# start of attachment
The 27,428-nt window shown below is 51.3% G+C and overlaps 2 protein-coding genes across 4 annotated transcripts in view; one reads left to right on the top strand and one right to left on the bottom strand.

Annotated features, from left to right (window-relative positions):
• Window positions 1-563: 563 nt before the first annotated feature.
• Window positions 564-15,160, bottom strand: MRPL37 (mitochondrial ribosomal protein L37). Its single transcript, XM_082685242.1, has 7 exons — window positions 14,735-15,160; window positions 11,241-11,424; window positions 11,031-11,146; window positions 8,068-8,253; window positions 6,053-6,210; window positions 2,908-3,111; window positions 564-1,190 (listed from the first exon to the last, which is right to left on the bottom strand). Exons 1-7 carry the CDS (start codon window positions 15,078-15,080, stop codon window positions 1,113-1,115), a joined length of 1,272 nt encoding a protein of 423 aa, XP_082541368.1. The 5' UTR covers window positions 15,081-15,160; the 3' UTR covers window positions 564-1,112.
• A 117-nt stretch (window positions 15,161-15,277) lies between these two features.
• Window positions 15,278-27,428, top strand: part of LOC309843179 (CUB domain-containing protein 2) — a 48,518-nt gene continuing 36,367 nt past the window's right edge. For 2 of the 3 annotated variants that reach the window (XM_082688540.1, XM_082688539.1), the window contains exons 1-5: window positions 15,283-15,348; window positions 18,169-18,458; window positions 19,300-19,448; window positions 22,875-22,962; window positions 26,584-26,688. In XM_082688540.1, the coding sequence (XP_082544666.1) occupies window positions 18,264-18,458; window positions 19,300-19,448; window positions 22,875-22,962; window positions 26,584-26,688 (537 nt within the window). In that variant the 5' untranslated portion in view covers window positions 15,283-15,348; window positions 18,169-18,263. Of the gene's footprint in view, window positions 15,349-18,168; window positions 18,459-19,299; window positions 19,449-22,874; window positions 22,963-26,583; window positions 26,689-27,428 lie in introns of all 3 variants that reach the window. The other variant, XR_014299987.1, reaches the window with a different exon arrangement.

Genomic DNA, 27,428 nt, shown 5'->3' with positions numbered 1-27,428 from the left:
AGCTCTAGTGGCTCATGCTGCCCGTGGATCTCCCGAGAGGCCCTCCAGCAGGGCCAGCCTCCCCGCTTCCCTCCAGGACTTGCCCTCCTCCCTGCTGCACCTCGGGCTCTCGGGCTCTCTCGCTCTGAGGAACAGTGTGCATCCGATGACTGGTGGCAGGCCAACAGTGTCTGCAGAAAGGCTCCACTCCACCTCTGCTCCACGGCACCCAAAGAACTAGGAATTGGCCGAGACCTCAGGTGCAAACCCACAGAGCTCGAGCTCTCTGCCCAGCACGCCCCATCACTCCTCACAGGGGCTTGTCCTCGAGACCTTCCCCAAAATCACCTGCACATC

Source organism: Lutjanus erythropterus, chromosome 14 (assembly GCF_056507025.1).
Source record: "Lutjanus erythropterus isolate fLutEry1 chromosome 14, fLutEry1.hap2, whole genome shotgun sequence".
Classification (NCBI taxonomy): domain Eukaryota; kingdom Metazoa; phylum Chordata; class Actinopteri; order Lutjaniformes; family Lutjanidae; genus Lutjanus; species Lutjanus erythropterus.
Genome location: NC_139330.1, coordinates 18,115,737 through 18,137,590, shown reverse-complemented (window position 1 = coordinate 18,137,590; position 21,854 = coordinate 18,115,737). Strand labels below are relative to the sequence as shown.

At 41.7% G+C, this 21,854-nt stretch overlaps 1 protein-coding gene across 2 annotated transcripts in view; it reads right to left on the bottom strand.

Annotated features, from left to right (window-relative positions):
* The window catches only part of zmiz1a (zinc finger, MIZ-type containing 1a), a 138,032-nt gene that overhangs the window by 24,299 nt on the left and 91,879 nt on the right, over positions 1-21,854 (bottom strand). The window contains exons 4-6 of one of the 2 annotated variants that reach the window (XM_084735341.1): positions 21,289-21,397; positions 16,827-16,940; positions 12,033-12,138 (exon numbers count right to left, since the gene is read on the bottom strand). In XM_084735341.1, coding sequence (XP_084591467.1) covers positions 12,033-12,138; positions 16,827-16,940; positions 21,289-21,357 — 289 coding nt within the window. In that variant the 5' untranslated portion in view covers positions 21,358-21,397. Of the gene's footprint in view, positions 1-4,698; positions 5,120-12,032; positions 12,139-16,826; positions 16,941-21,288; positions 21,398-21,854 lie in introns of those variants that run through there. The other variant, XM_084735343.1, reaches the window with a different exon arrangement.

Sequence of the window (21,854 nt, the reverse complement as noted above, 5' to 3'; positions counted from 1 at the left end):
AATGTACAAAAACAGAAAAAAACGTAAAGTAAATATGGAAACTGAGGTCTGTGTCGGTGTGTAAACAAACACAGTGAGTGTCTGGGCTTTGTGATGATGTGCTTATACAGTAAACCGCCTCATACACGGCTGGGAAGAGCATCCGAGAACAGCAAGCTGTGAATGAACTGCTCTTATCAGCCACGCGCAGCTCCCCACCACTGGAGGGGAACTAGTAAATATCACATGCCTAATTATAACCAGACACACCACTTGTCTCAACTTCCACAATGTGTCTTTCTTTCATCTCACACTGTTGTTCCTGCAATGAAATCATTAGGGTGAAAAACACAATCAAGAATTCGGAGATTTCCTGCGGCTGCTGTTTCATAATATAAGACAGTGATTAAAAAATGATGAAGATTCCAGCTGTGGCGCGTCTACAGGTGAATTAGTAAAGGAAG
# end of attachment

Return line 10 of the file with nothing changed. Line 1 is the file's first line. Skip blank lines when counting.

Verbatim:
Source record: "Lutjanus erythropterus isolate fLutEry1 chromosome 14, fLutEry1.hap2, whole genome shotgun sequence".